Engendering the collaborative spirit to cure MS

Myelin Repair Foundation, ENDECE Neural explore small- molecule compounds’ potential to reverse symptoms of multiple sclerosis

March 12, 2012
Ashley Abraham
SARATOGA, Calif.—In the spirit of true collaboration, theMyelin Repair Foundation (MRF) and ENDECE Neural are partnering to find a curefor multiple sclerosis (MS). In a unique partnership, both parties are openlysharing their information and their strengths to target the neurodegenerative componentsof the disease. 
 
 
Through the partnership, the MRF and ENDECE have becomeformidable allies in the battle against multiple sclerosis, a debilitating andfatal condition caused by the degeneration of the myelin sheath, the protectivelayer around the axon of a nerve cell. Caused by inflammation stemming from the body attacking its own immunesystem, the myelin begins to disappear, and with it begins to disappear theindividual's ability to control his or her body. 
 
 
Scientists at ENDECE have discovered a small-moleculecompound that may be able to repair the axon and thus reverse the symptoms ofMS. The compound, NDC-1022, works by upregulating gene expression in pathwaysthat yield to remyelination.
 
 
ENDECE's research is unique in that it focuses on a curerather than the treatment of symptoms MS. All existing therapies impact theimmune response while actually slowing down remyelination. NDC-1022 promises todo just the opposite. It does not affect immune response, but instead aims tofacilitate the remyelination process. 
 
 
In order to assess the therapeutic components of NDC-1022,ENDECE has partnered with the MRF, which will evaluate the compound's potentialto cure MS.
 
 
The MRF, now in its ninth year, began by addressing theinflammation component of the disease. Now, armed with new research andinnovative analytical tools, the foundation is prepared to evaluate thepossibility of myelin repair. Its mission—to introduce a remyelination therapyinto clinical trials by 2014—is aided by the cultivation of truecollaboration. 
 
 
"If two parties want to move something together they have tocooperate with each other, they have to share data. It's so simple, it's almostembarrassing," says Dr. Jay Tung, vice president of drug discovery and researchoperations at the MRF.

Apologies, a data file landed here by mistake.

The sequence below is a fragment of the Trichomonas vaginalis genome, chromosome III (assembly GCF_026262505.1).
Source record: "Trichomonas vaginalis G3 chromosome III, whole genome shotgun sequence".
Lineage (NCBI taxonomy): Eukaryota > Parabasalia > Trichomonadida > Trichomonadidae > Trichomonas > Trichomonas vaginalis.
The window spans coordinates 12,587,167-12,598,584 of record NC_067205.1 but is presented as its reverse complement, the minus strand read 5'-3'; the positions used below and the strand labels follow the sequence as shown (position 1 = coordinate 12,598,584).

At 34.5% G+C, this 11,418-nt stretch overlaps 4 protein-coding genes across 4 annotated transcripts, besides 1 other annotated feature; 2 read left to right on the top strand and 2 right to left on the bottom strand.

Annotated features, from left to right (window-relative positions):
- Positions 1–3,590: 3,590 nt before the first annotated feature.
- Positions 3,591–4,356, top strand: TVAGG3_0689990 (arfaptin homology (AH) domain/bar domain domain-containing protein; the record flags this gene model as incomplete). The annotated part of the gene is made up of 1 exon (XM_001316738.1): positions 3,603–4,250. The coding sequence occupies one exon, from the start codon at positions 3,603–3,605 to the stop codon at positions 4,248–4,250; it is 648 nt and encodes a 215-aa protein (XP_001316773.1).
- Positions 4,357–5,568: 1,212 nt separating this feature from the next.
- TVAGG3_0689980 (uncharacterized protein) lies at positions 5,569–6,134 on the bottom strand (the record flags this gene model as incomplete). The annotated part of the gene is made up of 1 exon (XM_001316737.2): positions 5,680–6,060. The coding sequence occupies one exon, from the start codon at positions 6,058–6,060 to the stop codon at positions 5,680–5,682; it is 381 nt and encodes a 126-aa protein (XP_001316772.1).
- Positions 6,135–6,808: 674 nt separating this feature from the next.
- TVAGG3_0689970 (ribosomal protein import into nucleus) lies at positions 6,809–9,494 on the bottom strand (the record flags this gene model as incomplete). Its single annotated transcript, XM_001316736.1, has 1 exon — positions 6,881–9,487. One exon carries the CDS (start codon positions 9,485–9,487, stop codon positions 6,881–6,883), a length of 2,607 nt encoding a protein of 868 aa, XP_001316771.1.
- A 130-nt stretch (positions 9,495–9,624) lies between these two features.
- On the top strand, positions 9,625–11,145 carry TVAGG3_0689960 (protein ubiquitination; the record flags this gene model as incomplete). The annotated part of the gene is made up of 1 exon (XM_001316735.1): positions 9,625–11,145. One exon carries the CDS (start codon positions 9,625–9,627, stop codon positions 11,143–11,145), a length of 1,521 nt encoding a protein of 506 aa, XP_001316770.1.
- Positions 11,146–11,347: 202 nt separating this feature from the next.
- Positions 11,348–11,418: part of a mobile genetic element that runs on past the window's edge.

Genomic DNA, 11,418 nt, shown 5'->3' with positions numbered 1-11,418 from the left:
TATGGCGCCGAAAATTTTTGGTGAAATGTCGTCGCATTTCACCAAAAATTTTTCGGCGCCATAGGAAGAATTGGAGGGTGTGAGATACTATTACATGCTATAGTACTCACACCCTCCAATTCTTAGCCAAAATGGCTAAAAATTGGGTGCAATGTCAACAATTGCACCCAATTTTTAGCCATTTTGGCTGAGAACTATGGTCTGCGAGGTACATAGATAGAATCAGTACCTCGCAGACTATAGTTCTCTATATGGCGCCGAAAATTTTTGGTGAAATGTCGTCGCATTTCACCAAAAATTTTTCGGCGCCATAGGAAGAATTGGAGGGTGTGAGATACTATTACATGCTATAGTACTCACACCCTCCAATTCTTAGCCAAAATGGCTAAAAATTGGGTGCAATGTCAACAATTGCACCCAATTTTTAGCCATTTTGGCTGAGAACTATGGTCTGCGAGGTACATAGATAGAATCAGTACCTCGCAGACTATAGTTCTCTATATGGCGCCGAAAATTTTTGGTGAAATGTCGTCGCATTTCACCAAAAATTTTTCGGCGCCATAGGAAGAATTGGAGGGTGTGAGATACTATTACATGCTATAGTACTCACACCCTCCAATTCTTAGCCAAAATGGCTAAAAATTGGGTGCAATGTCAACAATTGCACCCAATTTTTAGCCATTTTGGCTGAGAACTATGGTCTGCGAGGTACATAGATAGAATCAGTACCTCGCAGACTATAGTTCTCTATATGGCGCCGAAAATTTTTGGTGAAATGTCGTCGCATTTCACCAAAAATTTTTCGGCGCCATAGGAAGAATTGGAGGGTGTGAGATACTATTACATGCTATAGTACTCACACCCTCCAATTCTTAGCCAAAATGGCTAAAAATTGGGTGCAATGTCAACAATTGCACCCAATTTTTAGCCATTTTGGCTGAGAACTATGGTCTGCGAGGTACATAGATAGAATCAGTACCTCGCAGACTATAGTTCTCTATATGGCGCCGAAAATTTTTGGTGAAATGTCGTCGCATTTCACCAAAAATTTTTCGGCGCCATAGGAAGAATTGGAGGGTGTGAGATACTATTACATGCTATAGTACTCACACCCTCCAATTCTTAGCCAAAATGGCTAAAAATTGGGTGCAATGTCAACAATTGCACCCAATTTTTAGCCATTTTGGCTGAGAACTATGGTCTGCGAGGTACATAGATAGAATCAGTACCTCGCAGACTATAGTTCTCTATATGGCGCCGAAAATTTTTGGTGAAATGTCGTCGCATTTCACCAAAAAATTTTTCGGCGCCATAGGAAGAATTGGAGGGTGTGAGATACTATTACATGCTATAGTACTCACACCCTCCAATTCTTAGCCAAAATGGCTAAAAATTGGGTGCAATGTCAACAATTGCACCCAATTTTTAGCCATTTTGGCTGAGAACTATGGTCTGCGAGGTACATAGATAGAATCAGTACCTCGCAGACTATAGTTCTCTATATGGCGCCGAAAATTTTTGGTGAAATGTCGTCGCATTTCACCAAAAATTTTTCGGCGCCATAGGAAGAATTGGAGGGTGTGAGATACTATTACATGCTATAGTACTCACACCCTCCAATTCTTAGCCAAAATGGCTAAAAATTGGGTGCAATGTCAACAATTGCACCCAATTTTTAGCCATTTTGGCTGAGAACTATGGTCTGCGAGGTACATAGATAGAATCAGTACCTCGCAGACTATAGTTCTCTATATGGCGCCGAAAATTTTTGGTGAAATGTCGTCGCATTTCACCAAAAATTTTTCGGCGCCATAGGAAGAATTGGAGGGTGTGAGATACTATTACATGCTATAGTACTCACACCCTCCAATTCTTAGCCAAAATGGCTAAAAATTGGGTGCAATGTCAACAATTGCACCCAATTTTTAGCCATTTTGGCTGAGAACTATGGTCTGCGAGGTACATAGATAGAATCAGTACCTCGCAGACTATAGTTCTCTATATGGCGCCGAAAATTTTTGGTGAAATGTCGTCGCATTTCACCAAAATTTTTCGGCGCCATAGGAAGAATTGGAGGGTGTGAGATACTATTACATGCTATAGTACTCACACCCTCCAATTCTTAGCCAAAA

The MRF's Accelerated Research Collaboration (ARC) modeladdresses this need by facilitating real-time discussions and informationsharing among scientists from private research companies, pharmaceuticalcompanies and universities. 
 
 
"By combining the innovative approach by ENDECE Neural toremyelination and the resources available at the MRF Translational MedicineCenter, we can expedite progress towards developing new multiple sclerosistreatments for patients," says Tung. 
 
 
At their new Translational Medical Center, MRF scientistswill interrogate the therapeutic components of NDC-1022 using sophisticated newresearch tools. They will use their expertise to interpret results, which willbe shared with ENDECE and other members of their research consortium. As theMRF research progresses, ENDECE will lend its experience in moving compoundsfrom drug discovery through Phase II clinical trials. 
 
 
According to Dr. James Yarger, president of ENDECE Neural,"Our chief medical officer has experience taking compounds into the clinicsthrough Phase II, bringing our experience base to the relationship. This istruly collaboration where both the parties are bringing their experiencetogether and working together to get this out to the clinic as quickly as wecan."
 
 
The first round of results from the MRF can be expected inearly summer and are eagerly awaited by members of the scientific community. Asthey assess the therapeutic properties of NDC-1022, the MRF continues to buildrelationships with pharmaceutical companies recognizing that they ultimatelyhave to turn their research over to them in order to commercialize treatments.Forming friendly agreements now means expediting the delivery of a therapy forpatients that cannot afford to wait. 
 
 
The MRF and ENDECE partnership has a simple mission,according to Tung: It is "to provide a first-in-class therapeutic for myelinrepair." Their goal of entering into clinical trials by 2014 is admittedlyambitious, but they are aided by their reliance on collaboration in its truestform—the open sharing of information and ideas with the hope of expelling thesuffering caused by MS.
 

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